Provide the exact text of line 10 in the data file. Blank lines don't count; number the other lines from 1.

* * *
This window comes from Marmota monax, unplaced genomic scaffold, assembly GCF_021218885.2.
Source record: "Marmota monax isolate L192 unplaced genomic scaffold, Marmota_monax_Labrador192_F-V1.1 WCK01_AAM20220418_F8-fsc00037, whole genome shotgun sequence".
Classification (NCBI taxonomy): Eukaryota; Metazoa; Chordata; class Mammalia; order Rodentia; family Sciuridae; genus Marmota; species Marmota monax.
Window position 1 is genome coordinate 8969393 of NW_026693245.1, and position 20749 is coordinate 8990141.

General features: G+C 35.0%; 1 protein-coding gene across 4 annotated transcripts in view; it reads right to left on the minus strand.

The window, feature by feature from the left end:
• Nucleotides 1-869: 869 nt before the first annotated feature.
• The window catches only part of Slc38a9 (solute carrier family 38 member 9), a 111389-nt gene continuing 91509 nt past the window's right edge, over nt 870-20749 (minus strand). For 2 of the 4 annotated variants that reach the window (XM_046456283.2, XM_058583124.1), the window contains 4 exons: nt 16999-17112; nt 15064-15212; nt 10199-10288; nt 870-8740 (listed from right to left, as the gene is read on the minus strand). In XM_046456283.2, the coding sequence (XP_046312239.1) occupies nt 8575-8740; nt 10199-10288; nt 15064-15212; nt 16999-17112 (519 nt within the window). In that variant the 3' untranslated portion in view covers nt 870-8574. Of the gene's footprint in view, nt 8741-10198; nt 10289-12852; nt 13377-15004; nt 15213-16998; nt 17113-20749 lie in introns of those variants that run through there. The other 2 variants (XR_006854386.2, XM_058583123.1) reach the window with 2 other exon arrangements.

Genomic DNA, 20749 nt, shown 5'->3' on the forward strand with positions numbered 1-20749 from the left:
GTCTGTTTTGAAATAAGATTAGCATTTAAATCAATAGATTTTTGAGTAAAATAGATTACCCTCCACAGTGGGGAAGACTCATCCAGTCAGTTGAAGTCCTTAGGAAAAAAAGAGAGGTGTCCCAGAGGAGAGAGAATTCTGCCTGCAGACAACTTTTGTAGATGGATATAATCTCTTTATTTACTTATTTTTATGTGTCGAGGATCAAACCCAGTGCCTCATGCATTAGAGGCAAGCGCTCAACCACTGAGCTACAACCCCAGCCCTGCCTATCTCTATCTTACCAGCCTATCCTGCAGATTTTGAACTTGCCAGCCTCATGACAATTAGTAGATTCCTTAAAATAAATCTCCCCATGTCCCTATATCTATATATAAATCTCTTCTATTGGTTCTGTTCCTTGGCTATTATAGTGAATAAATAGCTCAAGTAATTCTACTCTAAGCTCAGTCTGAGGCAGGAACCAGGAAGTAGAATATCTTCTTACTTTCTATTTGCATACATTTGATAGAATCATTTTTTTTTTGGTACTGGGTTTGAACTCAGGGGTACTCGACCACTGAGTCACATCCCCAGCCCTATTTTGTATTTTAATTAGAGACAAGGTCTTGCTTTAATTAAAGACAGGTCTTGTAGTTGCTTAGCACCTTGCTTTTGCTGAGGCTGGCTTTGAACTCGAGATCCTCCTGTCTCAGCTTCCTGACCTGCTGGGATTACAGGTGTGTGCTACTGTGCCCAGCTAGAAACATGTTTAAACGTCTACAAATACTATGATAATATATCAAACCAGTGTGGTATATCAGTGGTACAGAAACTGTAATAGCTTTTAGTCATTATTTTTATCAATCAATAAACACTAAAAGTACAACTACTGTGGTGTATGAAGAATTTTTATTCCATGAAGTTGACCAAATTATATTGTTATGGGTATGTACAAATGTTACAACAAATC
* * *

GTCTGTTTTGAAATAAGATTAGCATTTAAATCAATAGATTTTTGAGTAAAATAGATTACCCTCCACAGTGGGGAAGACTCATCCAGTCAGTTGAAGTCCTTAGGAAAAAAAGAGAGGTGTCCCAGAGGAGAGAGAATTCTGCCTGCAGACAACTTTTGTAGATGGATATAATCTCTTTATTTACTTATTTTTATGTGTCGAGGATCAAACCCAGTGCCTCATGCATTAGAGGCAAGCGCTCAACCACTGAGCTACAACCCCAGCCCTGCCTATCTCTATCTTACCAGCCTATCCTGCAGATTTTGAACTTGCCAGCCTCATGACAATTAGTAGATTCCTTAAAATAAATCTCCCCATGTCCCTATATCTATATATAAATCTCTTCTATTGGTTCTGTTCCTTGGCTATTATAGTGAATAAATAGCTCAAGTAATTCTACTCTAAGCTCAGTCTGAGGCAGGAACCAGGAAGTAGAATATCTTCTTACTTTCTATTTGCATACATTTGATAGAATCATTTTTTTTTTGGTACTGGGTTTGAACTCAGGGGTACTCGACCACTGAGTCACATCCCCAGCCCTATTTTGTATTTTAATTAGAGACAAGGTCTTGCTTTAATTAAAGACAGGTCTTGTAGTTGCTTAGCACCTTGCTTTTGCTGAGGCTGGCTTTGAACTCGAGATCCTCCTGTCTCAGCTTCCTGACCTGCTGGGATTACAGGTGTGTGCTACTGTGCCCAGCTAGAAACATGTTTAAACGTCTACAAATACTATGATAATATATCAAACCAGTGTGGTATATCAGTGGTACAGAAACTGTAATAGCTTTTAGTCATTATTTTTATCAATCAATAAACACTAAAAGTACAACTACTGTGGTGTATGAAGAATTTTTATTCCATGAAGTTGACCAAATTATATTGTTATGGGTATGTACAAATGTTACAACAAATC